I recently had the privilege of being invited to attend and make a presentation at a United Nations Aviation Safety Seminar in Brindisi, Italy. The seminar was held for U.N. Department of Field Support personnel and also was attended by representatives of a number of aircraft operators that provide contracted services to the United Nations.
Most of the attendees were field personnel from various U.N. missions, many of which are located in dangerous parts of the world. What is apparent is the dedication of these people to their work in support of the humanitarian effort in truly challenging environments. Their activities bring new meaning to the word “risk” and to the definition of “hostile environment.”
Aviation security is an integral part of the operational risk equation, and risk management is a broad and complex issue that requires careful and constant oversight by many people who support aviation activities in mainly remote environments.
Although these aircraft are used for humanitarian purposes, they are seen as a legitimate target by many self-interested groups, and they have come under attack. A number of aircraft have been shot down. Both fixed-wing and rotary-wing aircraft have come under fire, with the latter being particularly susceptible to the risk of attack from surface-to-air weapons and small arms. Some operators have installed equipment in their aircraft to mitigate this risk.
These operations face many challenges, and it is clear that infrastructure is often very basic, at best. Airports are often congested, with U.N. aircraft vying for space along with humanitarian, commercial and military aircraft. Terminal facilities in some areas are nonexistent, with trees serving as landmarks for check-in or boarding locations. Runway surfaces may be both sealed and unsealed and in various stages of degradation.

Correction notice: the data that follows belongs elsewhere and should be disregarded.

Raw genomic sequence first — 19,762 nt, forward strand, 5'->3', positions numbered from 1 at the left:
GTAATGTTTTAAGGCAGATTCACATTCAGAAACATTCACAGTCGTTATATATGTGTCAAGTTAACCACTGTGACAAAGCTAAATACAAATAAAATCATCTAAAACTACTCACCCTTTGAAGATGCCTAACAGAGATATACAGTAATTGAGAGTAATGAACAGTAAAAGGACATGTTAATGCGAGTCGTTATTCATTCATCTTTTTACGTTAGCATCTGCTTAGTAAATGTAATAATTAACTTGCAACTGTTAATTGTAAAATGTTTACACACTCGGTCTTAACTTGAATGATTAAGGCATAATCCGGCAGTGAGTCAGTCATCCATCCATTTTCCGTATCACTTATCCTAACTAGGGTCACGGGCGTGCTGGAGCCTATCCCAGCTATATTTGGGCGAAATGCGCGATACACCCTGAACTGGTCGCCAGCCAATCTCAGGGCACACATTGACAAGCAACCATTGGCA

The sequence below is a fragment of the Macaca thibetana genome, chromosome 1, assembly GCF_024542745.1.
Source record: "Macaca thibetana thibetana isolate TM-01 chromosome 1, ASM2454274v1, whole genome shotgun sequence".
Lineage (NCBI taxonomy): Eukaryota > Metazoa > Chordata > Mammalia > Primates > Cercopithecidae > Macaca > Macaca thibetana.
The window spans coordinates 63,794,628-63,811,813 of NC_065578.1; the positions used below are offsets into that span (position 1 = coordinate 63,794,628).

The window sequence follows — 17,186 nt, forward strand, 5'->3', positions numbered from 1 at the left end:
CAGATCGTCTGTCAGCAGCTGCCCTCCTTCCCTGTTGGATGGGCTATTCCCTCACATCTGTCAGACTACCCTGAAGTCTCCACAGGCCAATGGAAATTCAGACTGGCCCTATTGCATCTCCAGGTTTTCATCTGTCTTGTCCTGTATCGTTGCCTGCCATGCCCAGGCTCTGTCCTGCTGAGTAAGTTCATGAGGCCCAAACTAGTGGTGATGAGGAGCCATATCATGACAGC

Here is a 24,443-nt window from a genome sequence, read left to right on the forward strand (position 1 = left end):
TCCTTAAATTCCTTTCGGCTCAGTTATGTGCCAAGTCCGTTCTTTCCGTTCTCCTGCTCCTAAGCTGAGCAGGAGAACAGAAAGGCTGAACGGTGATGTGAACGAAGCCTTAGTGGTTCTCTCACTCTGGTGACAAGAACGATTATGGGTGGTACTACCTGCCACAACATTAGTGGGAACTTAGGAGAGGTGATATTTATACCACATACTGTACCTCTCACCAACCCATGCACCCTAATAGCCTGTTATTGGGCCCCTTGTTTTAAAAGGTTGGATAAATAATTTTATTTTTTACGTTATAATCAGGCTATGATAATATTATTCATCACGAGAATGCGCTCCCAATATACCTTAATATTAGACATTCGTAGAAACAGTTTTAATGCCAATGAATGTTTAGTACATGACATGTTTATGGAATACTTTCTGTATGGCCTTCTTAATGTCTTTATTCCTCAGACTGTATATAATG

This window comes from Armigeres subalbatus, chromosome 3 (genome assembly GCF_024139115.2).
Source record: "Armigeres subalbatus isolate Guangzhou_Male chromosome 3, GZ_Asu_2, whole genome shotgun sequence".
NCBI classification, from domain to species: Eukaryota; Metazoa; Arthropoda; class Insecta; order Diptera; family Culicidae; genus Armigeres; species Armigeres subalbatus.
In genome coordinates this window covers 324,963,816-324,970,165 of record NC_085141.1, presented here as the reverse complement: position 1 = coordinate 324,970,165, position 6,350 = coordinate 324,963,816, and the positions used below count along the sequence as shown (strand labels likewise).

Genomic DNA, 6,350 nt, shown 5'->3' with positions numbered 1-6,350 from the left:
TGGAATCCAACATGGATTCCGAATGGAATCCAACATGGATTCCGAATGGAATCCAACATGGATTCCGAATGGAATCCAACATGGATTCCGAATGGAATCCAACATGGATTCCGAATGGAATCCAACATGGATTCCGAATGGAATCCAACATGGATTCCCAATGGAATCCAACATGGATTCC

Airspace may be controlled by the military, often in a piecemeal fashion and mainly to support military operations. Most airspace, though, is uncontrolled, often congested and without adequate radio procedures to enhance the situational awareness of flight crews; these factors compound the risk of traffic conflicts. Added to this is the increasing use of remotely piloted aircraft — often without action to notify other airspace users.
Regulatory oversight in many of these countries varies and is often poor to nonexistent. As a result, it is difficult to determine how thoroughly aircraft operators are evaluated before receiving air operator certificates, and in ongoing reviews.
Although modern types of aircraft are being used, the fleet also includes a significant number of older aircraft, particularly Eastern-built types. This leads to two key problems. First, some of these aircraft cannot be retrofitted with modern technology such as the terrain awareness and warning system, a key risk mitigator against controlled flight into terrain, and the traffic-alert and collision avoidance system, which helps prevent aircraft collisions, particularly in congested airspace. Second, there is the issue of aging aircraft and their management, which is especially difficult for certain aircraft types, many of which are used for U.N. support.
Despite all the risks, it is clear that the United Nations has embraced the safety management system ethos throughout its activities, and this was demonstrated throughout the seminar, both by the United Nations itself and by the aircraft operators that were present.
The author is Flight Safety Foundation’s vice president, global programs, and managing director of its Basic Aviation Risk Standard (BARS) program.